Why are local code enforcement agency inspections required?

Too many times I walk through an open house out of boredom, and many of these are flips that are either unpremitted improvements, or the building inspector is incompetent. A lot of times, I see things that raise red flags for me.

I’m sure some of this is caught in the home inspection report… but plenty of it will be buried in the walls that would only rear its ugly head in a disaster scenario. Things like a compromised shear wall, poor installation, cut corners, etc… It is literally why we have building codes and inspections during construction to verify things are built based on an engineered set of drawings and inspected before finishes hide the infrastructure.

Enter flippers. They want to be in, out, and closed in the shortest amount of time. City/county building departments take time to get things designed and approved, which hurts their bottom line. Hence, a lot of them don’t pull permits for things that should be permitted.

One funny walkthrough a few blocks from my house, I saw when the original owner sold it to a flipper at that open house. About 3 months later, I saw the flip renovation.

The listing agent showed me the new “laundry room.” I literally had to ask where the water, sewer, and gas connections were. (Hint, they weren’t there but the brochure listed it as a laundry room). Same deal with the kitchen. No gas or 220 for the stove, and they didn’t put a dishwasher in the renovated casework.

Yeah, that would get caught in a home inspection, but that screams to me that these guys cut every corner they could. So how many other corners did they cut? I checked with the city’s plan check portal, of course no permits pulled despite the fact that they altered the under-slab plumbing. Hopefully the new owners don’t have shit sitting in a low spot under their sink they have to snake every month.

A scary one – someone enclosed their back patio to add another bedroom and bathroom (quasi MIL quarters). The plan of the building had a hallway with two bedrooms at the end of the hall. There was a gas fired wall heater in the hallway. The bedroom by the patio had the MIL unit build a wall right in front of it’s only window with literally 3” of clearance between the building wall and the MIL quarters.

Basically if there was a fire in the hall, the probably 8 year old girl who’s room that was is probably not going to make it.

I just don’t understand how lenders don’t require a permit check and require the local AHJ coming out for a code violation inspection every time a building changes hands.

submitted by /u/Wrxeter
[link] [comments]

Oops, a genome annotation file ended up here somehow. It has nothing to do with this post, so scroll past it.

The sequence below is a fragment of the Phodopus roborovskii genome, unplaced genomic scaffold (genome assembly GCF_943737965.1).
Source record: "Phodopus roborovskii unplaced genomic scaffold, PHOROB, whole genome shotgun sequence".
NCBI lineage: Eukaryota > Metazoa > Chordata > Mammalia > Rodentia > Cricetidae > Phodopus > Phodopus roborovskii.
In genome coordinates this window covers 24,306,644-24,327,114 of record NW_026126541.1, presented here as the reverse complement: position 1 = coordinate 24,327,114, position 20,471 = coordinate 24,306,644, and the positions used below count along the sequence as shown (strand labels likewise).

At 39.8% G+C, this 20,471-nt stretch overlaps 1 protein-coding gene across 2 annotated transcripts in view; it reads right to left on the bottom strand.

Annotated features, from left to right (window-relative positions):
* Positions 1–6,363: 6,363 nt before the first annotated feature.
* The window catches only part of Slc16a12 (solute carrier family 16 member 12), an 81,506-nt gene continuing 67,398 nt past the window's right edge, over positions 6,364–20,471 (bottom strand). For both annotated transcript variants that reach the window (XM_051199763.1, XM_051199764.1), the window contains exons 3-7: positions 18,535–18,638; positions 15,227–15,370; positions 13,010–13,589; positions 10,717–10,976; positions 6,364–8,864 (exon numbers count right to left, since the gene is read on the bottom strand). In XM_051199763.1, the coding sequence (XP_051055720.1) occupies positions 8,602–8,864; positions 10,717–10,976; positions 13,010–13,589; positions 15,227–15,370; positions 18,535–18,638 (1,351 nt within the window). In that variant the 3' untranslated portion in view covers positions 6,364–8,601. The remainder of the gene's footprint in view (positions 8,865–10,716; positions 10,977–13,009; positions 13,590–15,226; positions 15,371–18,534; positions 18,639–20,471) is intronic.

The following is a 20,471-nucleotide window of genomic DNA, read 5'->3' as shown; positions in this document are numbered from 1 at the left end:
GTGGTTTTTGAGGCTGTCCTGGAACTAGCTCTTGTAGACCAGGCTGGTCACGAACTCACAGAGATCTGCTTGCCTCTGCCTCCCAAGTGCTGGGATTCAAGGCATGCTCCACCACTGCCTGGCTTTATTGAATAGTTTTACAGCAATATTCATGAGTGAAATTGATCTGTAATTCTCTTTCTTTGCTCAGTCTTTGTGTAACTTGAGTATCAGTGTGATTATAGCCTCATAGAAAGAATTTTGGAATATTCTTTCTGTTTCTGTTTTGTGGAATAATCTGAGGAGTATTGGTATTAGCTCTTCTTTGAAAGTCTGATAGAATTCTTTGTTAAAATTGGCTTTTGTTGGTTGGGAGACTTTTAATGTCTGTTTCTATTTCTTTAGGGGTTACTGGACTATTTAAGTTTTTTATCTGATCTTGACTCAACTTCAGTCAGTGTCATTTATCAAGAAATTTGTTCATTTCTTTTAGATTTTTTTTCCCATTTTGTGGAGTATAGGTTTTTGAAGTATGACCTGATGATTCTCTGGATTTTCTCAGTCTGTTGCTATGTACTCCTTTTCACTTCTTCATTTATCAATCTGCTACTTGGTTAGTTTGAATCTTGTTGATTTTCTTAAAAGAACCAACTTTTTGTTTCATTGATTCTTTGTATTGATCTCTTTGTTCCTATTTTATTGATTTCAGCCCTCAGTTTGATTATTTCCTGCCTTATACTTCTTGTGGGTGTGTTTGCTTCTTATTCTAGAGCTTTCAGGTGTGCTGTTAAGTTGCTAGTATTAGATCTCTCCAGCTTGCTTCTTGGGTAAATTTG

Too many times I walk through an open house out of boredom, and many of these are flips that are either unpremitted improvements, or the building inspector is incompetent. A lot of times, I see things that raise red flags for me. I’m sure some of this is caught in the home inspection report… but plenty of it will be buried in the walls that would only rear its ugly head in a disaster scenario. Things like a compromised shear wall, poor installation, cut corners, etc… It is literally why we have building codes and inspections during construction to verify things are built based on an engineered set of drawings and inspected before finishes hide the infrastructure. Enter flippers. They want to be in, out, and closed in the shortest amount of time. City/county building departments take time to get things designed and approved, which hurts their bottom line. Hence, a lot of them don’t pull permits for things that should be permitted. One funny walkthrough a few blocks from my house, I saw when the original owner sold it to a flipper at that open house. About 3 months later, I saw the flip renovation. The listing agent showed me the new “laundry room.” I literally had to ask where the water, sewer, and gas connections were. (Hint, they weren’t there but the brochure listed it as a laundry room). Same deal with the kitchen. No gas or 220 for the stove, and they didn’t put a dishwasher in the renovated casework. Yeah, that would get caught in a home inspection, but that screams to me that these guys cut every corner they could. So how many other corners did they cut? I checked with the city’s plan check portal, of course no permits pulled despite the fact that they altered the under-slab plumbing. Hopefully the new owners don’t have shit sitting in a low spot under their sink they have to snake every month. A scary one – someone enclosed their back patio to add another bedroom and bathroom (quasi MIL quarters). The plan of the building had a hallway with two bedrooms at the end of the hall. There was a gas fired wall heater in the hallway. The bedroom by the patio had the MIL unit build a wall right in front of it’s only window with literally 3” of clearance between the building wall and the MIL quarters. Basically if there was a fire in the hall, the probably 8 year old girl who’s room that was is probably not going to make it. I just don’t understand how lenders don’t require a permit check and require the local AHJ coming out for a code violation inspection every time a building changes hands. submitted by /u/Wrxeter [link] [comments]

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